"The cultural landscape of the Free State community," Galle says, "was largely destroyed by the Dunlora development, and would have been completely obliterated by the Belvedere development."
"It was an interesting site," Wunsch says of the lost Free State remnants on the Dunlora site. "Stoner eventually did the right thing, but it was a disappointment to see it go." Still, Galle and Wunsch don't blame the loss as much on Stonehaus as on Albemarle County.
"Unfortunately, there's no mechanism in the County to red-flag this stuff," says Wunsch. "Eighteenth-century buildings have been taken down around the County in the last year, and nobody has noticed. You're largely depending on the goodwill of developers to save such places, because the County has no preservation code."
The folks at Stonehaus seem to have had pangs of conscience, as the new development plans for Belvedere call for further archaeological studies and the preservation of a recently discovered cemetery, as well as the installation of an "interpretive historic kiosk" that will detail the Free State history.
That's all good news for UVA professor Scot French, interim director of the Carter G. Woodson Institute for African-American and African Studies, which recently created a historical archive for the Proffit community, a recently recognized historic district along Proffit Road described as "a rare survivor of the black communities established in Albemarle County after the Civil War, but which have largely disappeared or been rebuilt."
"Acquisitions of property by those who were once property," says French, "that's a significant moment in history. At the very least, we need to document these buildings before we tear them down."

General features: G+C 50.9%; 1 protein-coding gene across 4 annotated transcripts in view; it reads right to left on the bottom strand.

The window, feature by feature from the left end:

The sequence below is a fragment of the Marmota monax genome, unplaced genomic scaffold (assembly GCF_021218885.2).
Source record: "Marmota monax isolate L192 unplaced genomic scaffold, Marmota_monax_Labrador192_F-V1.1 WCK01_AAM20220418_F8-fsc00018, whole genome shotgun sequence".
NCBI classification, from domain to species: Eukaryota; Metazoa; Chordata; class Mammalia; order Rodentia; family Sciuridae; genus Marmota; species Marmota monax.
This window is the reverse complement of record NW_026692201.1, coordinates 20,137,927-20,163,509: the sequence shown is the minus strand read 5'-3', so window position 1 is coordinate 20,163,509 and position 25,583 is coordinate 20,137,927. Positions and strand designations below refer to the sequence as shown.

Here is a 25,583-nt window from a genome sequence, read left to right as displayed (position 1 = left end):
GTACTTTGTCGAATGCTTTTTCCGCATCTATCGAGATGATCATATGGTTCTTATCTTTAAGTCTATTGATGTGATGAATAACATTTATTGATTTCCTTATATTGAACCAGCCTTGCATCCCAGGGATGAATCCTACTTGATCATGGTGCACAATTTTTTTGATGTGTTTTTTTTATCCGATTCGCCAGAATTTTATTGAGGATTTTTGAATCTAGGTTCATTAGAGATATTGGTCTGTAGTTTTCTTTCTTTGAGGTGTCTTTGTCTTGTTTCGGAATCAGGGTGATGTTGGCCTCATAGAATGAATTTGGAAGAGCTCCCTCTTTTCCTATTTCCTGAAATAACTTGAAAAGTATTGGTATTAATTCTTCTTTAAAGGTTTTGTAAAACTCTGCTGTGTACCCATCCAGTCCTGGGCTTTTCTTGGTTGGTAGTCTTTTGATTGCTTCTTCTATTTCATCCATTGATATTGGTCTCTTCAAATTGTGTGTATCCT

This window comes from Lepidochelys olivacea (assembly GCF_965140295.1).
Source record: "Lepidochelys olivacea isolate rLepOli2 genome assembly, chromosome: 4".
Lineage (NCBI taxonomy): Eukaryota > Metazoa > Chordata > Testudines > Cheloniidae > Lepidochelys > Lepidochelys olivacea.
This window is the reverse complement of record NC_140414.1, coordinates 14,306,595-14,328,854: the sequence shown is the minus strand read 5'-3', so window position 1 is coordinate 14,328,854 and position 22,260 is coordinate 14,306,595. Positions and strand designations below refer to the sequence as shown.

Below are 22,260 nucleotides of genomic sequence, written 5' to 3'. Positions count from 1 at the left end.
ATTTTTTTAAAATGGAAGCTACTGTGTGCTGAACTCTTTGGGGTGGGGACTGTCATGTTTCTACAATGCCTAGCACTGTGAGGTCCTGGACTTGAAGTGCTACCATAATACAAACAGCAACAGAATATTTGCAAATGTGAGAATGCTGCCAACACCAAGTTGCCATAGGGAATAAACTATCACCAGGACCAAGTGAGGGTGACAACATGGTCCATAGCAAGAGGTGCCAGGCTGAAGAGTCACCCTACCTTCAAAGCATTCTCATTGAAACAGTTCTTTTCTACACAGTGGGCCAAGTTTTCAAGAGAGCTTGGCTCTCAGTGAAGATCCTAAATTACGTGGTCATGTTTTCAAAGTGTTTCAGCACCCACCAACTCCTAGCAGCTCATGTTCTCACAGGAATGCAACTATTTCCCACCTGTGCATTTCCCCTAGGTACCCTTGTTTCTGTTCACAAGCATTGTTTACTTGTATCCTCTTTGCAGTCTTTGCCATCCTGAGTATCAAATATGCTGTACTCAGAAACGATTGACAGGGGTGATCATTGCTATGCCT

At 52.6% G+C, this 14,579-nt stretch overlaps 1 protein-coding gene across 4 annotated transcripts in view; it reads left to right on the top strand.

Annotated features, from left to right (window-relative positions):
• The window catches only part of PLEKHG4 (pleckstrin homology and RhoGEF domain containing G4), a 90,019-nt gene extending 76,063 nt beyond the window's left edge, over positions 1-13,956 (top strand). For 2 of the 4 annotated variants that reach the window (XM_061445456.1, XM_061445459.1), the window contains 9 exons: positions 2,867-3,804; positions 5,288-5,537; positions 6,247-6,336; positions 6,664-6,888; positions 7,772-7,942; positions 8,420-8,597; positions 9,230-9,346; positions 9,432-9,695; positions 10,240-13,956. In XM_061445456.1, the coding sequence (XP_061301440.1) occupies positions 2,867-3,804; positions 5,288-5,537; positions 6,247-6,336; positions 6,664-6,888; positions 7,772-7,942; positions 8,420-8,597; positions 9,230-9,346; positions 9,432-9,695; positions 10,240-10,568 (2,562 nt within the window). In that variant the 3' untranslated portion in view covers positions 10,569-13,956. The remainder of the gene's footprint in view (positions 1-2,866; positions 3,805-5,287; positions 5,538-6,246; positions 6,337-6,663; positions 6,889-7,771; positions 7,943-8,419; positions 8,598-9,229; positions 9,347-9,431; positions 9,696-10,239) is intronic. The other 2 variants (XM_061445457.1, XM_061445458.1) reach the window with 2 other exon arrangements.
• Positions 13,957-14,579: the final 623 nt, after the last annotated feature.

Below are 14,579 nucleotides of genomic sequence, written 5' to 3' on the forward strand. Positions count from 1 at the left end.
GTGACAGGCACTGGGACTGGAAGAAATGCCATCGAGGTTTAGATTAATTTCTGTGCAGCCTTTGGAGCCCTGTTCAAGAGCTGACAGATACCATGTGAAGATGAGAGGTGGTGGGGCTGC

According to UVA library's historical census collection, there were more than 12,000 free slaves living in Albemarle County in 1860, which means there are still many of these sites scattered around. "We need to map these places before they're destroyed," French says.
"You see, not all developers are bad, evil people," Schooley jokes, proud of his company's new emphasis on both history and new urbanism. "We're spending a lot of time thinking about the social aspects of this development."
Of course, they're also thinking about the bottom line. According to a 2006 article in Business 2.0 Magazine, these new "village" developments are being touted as the next boom in real estate for an emerging new generation of homeowners. The article cites a study by the nonprofit Congress for New Urbanism that noted, "While less than 25 percent of middle-aged Americans are interested in living in dense areas, 53 percent of 24-34 year olds would choose to live in transit-rich, walkable neighborhoods if they had the choice."
In the end, it appears that Stonehaus Inc.'s present commitment to "green urbanism" and historic preservation may be due as much to the noisemakers as to its own good will.